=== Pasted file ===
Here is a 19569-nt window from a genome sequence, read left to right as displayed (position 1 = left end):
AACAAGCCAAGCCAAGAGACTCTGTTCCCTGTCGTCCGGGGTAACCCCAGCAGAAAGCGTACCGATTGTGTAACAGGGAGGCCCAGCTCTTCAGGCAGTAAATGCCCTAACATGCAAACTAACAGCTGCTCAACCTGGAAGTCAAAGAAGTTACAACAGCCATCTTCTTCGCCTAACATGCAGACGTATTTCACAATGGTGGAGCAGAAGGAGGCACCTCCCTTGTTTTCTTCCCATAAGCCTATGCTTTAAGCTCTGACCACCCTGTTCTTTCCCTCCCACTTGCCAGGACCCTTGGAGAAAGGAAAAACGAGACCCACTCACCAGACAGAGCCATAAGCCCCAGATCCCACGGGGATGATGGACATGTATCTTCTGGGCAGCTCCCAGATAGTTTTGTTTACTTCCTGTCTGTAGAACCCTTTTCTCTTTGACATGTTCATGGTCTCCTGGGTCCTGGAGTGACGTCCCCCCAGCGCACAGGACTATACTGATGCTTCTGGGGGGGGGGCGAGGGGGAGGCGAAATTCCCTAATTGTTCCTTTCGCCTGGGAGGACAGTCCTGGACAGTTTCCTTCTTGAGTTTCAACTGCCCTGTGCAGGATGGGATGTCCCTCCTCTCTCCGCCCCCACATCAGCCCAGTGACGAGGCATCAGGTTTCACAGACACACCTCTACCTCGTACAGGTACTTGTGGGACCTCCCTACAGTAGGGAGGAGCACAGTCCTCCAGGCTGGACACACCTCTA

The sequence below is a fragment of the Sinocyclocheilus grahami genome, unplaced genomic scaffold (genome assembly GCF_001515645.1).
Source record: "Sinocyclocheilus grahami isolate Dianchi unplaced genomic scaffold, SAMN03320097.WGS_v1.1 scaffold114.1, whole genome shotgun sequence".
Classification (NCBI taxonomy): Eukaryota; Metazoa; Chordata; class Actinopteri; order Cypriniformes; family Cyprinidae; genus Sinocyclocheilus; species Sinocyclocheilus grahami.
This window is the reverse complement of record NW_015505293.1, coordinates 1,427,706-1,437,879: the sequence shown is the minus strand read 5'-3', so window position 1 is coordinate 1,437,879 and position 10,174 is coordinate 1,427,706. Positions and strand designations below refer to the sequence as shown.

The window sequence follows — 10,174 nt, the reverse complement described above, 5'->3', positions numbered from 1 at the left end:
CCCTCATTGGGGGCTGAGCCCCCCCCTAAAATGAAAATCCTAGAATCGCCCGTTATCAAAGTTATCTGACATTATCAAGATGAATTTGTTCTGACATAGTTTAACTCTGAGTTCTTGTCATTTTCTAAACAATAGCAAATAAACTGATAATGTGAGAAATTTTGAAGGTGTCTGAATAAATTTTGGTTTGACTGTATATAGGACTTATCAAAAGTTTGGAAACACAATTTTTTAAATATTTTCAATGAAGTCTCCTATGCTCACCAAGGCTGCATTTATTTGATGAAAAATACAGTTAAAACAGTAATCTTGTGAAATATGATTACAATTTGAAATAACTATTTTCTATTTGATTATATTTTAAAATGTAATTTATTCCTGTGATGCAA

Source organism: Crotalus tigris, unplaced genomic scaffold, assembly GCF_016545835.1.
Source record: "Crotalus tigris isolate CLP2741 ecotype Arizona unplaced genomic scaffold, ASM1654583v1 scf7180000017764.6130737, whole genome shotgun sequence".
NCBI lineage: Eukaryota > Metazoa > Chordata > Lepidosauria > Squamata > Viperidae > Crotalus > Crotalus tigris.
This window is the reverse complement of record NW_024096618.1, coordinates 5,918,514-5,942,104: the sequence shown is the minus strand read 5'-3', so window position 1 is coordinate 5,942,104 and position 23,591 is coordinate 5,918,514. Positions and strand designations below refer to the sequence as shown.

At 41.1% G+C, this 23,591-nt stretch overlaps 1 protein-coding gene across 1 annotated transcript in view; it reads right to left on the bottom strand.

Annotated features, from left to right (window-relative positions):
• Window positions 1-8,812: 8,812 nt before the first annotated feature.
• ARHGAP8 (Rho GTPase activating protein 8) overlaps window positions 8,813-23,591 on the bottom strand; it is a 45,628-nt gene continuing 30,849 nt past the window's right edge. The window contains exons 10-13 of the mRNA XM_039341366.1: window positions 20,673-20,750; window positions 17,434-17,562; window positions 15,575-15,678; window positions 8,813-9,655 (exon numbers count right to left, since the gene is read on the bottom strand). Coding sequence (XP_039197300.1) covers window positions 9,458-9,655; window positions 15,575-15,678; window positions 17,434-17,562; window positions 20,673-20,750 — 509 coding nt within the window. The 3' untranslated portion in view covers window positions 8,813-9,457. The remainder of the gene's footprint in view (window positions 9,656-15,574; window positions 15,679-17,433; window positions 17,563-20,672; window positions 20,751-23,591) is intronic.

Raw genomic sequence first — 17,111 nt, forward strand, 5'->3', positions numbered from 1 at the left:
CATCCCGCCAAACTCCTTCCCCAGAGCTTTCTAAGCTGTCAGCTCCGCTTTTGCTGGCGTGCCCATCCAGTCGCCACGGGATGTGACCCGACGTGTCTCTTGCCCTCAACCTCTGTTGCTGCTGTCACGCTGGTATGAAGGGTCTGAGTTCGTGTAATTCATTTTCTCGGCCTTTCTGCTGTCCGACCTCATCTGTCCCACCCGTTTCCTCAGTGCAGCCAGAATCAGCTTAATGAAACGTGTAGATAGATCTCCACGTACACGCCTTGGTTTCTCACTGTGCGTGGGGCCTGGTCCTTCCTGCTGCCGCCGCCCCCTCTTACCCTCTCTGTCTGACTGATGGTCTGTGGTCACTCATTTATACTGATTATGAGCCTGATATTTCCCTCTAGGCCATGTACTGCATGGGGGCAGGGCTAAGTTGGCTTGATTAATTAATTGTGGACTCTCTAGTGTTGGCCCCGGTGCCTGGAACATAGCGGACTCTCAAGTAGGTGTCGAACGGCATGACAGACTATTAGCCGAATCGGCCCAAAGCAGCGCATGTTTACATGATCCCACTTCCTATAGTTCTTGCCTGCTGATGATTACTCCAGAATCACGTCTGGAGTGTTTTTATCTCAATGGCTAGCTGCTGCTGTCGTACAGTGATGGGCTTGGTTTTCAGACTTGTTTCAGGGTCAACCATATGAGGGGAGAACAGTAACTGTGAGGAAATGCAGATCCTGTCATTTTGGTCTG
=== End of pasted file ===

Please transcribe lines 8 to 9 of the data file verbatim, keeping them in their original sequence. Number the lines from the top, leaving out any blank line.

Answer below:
CCCTCATTGGGGGCTGAGCCCCCCCCTAAAATGAAAATCCTAGAATCGCCCGTTATCAAAGTTATCTGACATTATCAAGATGAATTTGTTCTGACATAGTTTAACTCTGAGTTCTTGTCATTTTCTAAACAATAGCAAATAAACTGATAATGTGAGAAATTTTGAAGGTGTCTGAATAAATTTTGGTTTGACTGTATATAGGACTTATCAAAAGTTTGGAAACACAATTTTTTAAATATTTTCAATGAAGTCTCCTATGCTCACCAAGGCTGCATTTATTTGATGAAAAATACAGTTAAAACAGTAATCTTGTGAAATATGATTACAATTTGAAATAACTATTTTCTATTTGATTATATTTTAAAATGTAATTTATTCCTGTGATGCAA

Source organism: Crotalus tigris, unplaced genomic scaffold, assembly GCF_016545835.1.